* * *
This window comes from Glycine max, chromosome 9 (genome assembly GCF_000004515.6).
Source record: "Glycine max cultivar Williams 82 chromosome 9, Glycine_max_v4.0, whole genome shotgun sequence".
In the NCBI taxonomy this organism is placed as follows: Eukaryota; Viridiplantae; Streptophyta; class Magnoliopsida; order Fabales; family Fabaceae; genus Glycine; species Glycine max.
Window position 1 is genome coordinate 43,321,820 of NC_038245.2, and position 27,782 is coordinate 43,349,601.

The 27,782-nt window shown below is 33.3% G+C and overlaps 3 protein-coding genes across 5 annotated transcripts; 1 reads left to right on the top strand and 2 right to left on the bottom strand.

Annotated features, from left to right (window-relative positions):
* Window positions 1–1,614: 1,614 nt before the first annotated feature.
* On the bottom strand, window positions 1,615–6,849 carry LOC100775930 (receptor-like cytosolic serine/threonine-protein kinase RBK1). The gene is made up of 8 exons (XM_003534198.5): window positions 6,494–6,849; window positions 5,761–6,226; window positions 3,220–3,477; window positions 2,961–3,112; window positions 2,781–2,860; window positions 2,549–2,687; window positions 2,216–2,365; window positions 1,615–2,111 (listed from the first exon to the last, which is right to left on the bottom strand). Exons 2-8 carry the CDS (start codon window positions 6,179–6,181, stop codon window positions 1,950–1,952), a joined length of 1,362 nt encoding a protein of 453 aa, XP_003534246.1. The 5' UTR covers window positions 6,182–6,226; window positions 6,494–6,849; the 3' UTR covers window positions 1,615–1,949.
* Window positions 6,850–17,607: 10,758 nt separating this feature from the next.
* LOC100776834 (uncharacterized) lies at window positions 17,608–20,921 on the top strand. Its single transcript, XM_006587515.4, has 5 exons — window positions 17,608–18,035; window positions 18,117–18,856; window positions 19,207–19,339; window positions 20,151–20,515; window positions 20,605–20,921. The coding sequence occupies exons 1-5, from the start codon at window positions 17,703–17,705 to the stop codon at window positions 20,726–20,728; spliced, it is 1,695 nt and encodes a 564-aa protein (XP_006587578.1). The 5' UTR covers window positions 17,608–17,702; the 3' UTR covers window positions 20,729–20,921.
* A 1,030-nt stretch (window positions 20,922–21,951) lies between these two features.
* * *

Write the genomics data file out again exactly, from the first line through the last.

This window comes from Glycine max, chromosome 9 (genome assembly GCF_000004515.6).
Source record: "Glycine max cultivar Williams 82 chromosome 9, Glycine_max_v4.0, whole genome shotgun sequence".
In the NCBI taxonomy this organism is placed as follows: Eukaryota; Viridiplantae; Streptophyta; class Magnoliopsida; order Fabales; family Fabaceae; genus Glycine; species Glycine max.
Window position 1 is genome coordinate 43,321,820 of NC_038245.2, and position 27,782 is coordinate 43,349,601.

The 27,782-nt window shown below is 33.3% G+C and overlaps 3 protein-coding genes across 5 annotated transcripts; 1 reads left to right on the top strand and 2 right to left on the bottom strand.

Annotated features, from left to right (window-relative positions):
* Window positions 1–1,614: 1,614 nt before the first annotated feature.
* On the bottom strand, window positions 1,615–6,849 carry LOC100775930 (receptor-like cytosolic serine/threonine-protein kinase RBK1). The gene is made up of 8 exons (XM_003534198.5): window positions 6,494–6,849; window positions 5,761–6,226; window positions 3,220–3,477; window positions 2,961–3,112; window positions 2,781–2,860; window positions 2,549–2,687; window positions 2,216–2,365; window positions 1,615–2,111 (listed from the first exon to the last, which is right to left on the bottom strand). Exons 2-8 carry the CDS (start codon window positions 6,179–6,181, stop codon window positions 1,950–1,952), a joined length of 1,362 nt encoding a protein of 453 aa, XP_003534246.1. The 5' UTR covers window positions 6,182–6,226; window positions 6,494–6,849; the 3' UTR covers window positions 1,615–1,949.
* Window positions 6,850–17,607: 10,758 nt separating this feature from the next.
* LOC100776834 (uncharacterized) lies at window positions 17,608–20,921 on the top strand. Its single transcript, XM_006587515.4, has 5 exons — window positions 17,608–18,035; window positions 18,117–18,856; window positions 19,207–19,339; window positions 20,151–20,515; window positions 20,605–20,921. The coding sequence occupies exons 1-5, from the start codon at window positions 17,703–17,705 to the stop codon at window positions 20,726–20,728; spliced, it is 1,695 nt and encodes a 564-aa protein (XP_006587578.1). The 5' UTR covers window positions 17,608–17,702; the 3' UTR covers window positions 20,729–20,921.
* A 1,030-nt stretch (window positions 20,922–21,951) lies between these two features.